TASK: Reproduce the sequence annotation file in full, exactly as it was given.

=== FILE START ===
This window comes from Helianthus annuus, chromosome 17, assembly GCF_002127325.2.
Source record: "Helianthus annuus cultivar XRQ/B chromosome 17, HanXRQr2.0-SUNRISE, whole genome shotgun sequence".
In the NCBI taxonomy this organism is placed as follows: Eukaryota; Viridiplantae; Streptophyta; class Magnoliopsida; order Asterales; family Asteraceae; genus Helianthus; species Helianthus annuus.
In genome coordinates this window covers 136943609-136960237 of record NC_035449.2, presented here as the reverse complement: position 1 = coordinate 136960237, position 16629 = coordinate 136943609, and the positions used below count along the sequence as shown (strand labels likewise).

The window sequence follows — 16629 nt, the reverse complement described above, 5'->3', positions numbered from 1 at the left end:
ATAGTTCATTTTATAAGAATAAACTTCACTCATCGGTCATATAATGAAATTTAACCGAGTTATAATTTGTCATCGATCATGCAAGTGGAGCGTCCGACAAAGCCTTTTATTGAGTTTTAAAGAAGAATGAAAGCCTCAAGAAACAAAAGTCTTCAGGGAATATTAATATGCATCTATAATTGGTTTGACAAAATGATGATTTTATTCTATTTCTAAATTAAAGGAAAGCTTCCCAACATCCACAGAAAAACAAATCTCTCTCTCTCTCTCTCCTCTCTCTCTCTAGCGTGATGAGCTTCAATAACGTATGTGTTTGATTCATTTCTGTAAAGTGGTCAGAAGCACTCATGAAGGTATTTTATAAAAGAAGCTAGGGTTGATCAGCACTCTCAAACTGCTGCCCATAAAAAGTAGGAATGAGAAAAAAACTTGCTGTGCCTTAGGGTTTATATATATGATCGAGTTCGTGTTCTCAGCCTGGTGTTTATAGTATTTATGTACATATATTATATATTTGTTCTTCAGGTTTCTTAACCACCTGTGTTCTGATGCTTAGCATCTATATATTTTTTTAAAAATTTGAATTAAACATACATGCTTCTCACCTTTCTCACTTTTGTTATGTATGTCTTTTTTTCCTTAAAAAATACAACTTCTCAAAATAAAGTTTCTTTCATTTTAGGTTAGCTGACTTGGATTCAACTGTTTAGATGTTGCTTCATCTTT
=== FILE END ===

This window comes from Helianthus annuus, chromosome 17, assembly GCF_002127325.2.
Source record: "Helianthus annuus cultivar XRQ/B chromosome 17, HanXRQr2.0-SUNRISE, whole genome shotgun sequence".
In the NCBI taxonomy this organism is placed as follows: Eukaryota; Viridiplantae; Streptophyta; class Magnoliopsida; order Asterales; family Asteraceae; genus Helianthus; species Helianthus annuus.
In genome coordinates this window covers 136943609-136960237 of record NC_035449.2, presented here as the reverse complement: position 1 = coordinate 136960237, position 16629 = coordinate 136943609, and the positions used below count along the sequence as shown (strand labels likewise).

The window sequence follows — 16629 nt, the reverse complement described above, 5'->3', positions numbered from 1 at the left end:
ATAGTTCATTTTATAAGAATAAACTTCACTCATCGGTCATATAATGAAATTTAACCGAGTTATAATTTGTCATCGATCATGCAAGTGGAGCGTCCGACAAAGCCTTTTATTGAGTTTTAAAGAAGAATGAAAGCCTCAAGAAACAAAAGTCTTCAGGGAATATTAATATGCATCTATAATTGGTTTGACAAAATGATGATTTTATTCTATTTCTAAATTAAAGGAAAGCTTCCCAACATCCACAGAAAAACAAATCTCTCTCTCTCTCTCTCCTCTCTCTCTCTAGCGTGATGAGCTTCAATAACGTATGTGTTTGATTCATTTCTGTAAAGTGGTCAGAAGCACTCATGAAGGTATTTTATAAAAGAAGCTAGGGTTGATCAGCACTCTCAAACTGCTGCCCATAAAAAGTAGGAATGAGAAAAAAACTTGCTGTGCCTTAGGGTTTATATATATGATCGAGTTCGTGTTCTCAGCCTGGTGTTTATAGTATTTATGTACATATATTATATATTTGTTCTTCAGGTTTCTTAACCACCTGTGTTCTGATGCTTAGCATCTATATATTTTTTTAAAAATTTGAATTAAACATACATGCTTCTCACCTTTCTCACTTTTGTTATGTATGTCTTTTTTTCCTTAAAAAATACAACTTCTCAAAATAAAGTTTCTTTCATTTTAGGTTAGCTGACTTGGATTCAACTGTTTAGATGTTGCTTCATCTTT